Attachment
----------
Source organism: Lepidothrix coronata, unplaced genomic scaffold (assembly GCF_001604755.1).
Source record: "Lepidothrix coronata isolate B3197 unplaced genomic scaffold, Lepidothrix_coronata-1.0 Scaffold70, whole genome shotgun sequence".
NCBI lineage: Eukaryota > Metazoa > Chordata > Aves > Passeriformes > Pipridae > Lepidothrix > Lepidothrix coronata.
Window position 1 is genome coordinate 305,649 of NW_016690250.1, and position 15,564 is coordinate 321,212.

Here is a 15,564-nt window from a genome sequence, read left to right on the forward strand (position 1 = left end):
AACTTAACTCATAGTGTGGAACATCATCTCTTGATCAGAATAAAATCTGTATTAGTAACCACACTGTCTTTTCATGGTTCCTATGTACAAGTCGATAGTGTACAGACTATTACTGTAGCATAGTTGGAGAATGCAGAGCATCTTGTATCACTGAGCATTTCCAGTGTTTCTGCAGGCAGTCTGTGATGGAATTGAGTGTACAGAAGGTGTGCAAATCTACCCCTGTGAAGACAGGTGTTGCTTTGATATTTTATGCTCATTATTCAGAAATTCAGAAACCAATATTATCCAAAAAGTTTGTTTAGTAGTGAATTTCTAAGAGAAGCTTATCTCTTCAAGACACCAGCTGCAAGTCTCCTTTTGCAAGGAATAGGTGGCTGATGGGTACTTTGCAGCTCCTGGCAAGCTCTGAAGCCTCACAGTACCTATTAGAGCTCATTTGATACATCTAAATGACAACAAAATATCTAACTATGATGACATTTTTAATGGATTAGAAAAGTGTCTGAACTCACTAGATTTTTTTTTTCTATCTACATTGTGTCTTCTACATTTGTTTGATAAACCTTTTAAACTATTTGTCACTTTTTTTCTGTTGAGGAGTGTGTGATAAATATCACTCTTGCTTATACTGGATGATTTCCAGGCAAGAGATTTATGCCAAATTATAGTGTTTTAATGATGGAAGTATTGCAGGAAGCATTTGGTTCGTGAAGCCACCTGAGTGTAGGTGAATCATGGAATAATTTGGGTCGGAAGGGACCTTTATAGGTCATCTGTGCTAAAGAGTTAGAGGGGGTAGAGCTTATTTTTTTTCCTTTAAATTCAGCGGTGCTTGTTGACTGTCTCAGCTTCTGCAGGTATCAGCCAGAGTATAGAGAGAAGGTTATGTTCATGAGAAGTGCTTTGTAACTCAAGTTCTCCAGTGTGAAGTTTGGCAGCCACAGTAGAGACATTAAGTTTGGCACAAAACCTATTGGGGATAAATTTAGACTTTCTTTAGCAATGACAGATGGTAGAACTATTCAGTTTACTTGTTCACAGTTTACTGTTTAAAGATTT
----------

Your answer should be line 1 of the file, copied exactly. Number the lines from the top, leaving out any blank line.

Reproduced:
Source organism: Lepidothrix coronata, unplaced genomic scaffold (assembly GCF_001604755.1).